~Melissa L Regan
Melissa Regan is a Storyteller who is honored to celebrate the life you live and the people you love. She partners with individuals at significant times of life and loss, supporting them by creating and presenting their loved ones story at a service or by planning an inspirational day of rememberance and reflection.
Melissa spent time as a critical care nurse before she became specialized in the field of organ donation. Melissa was well known for the care she gave grieving families and did this delicate work for 14 years. Her experience lead to her teaching heartfelt methods of communication to donation specialists around the world.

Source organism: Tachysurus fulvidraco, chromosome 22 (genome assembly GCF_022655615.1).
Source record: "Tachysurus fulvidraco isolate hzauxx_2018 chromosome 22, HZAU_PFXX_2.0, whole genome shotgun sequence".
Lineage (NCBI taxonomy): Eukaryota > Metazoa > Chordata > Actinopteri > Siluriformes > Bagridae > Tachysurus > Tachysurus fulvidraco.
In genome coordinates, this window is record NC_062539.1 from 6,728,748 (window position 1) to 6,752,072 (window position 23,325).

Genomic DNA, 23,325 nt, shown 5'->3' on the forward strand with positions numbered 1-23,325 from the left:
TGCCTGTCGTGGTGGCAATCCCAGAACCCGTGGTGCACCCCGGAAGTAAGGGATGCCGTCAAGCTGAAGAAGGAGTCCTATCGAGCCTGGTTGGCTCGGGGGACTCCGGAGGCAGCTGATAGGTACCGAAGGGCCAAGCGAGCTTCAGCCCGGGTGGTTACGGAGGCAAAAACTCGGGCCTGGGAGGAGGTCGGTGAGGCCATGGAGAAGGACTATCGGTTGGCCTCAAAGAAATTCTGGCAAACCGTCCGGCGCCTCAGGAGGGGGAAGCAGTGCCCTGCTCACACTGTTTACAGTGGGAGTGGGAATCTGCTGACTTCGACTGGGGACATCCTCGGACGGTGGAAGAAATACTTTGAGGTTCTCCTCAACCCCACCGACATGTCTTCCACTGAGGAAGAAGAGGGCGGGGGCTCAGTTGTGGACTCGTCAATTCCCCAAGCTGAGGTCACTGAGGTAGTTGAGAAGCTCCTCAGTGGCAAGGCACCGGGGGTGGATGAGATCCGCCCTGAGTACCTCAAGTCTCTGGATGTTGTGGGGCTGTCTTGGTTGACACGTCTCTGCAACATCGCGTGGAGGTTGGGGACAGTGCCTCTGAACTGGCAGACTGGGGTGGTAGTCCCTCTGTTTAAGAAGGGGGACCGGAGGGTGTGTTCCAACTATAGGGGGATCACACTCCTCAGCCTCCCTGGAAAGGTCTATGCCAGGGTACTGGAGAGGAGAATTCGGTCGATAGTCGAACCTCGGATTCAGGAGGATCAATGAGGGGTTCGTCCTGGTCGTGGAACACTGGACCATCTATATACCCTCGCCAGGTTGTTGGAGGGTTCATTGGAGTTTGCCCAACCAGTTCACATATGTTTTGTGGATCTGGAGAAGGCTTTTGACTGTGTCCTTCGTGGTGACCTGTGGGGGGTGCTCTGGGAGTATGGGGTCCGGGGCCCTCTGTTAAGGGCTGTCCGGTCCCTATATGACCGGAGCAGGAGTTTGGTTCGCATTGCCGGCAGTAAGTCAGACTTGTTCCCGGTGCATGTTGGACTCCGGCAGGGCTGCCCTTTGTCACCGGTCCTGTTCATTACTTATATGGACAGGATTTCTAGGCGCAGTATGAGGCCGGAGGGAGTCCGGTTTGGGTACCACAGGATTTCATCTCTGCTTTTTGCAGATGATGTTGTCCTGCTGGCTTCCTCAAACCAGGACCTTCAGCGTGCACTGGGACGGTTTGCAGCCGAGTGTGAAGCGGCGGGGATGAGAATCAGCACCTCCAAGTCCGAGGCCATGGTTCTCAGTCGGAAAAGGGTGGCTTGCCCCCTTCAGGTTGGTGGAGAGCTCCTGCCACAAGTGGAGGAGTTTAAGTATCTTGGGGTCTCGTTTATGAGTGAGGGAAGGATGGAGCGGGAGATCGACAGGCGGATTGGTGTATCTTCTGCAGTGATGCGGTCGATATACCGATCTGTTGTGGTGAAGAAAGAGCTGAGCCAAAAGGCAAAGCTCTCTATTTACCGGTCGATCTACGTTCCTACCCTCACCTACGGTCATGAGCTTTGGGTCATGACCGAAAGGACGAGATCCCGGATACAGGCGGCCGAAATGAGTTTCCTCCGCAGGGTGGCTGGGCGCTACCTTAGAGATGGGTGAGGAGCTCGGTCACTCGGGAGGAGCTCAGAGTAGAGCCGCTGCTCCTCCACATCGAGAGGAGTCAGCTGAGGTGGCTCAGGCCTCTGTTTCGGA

Inspired by everything these families taught her, she expanded her perspective on life by studying Positive Psychology, earning both a CiPP and a CAPP. She received training as an end of life doula through INELDA. She has a special grace all her own when it comes to supporting us at times of change and loss.
Melissa is a wife, mother, lifelong learner, and a lover of the wonder you can find in a single moment. She brings this wonder to her public speaking, connecting us to the grandness and depth always present in the day to day.
“Take a day to be thoughtful... the rest of your life is here.”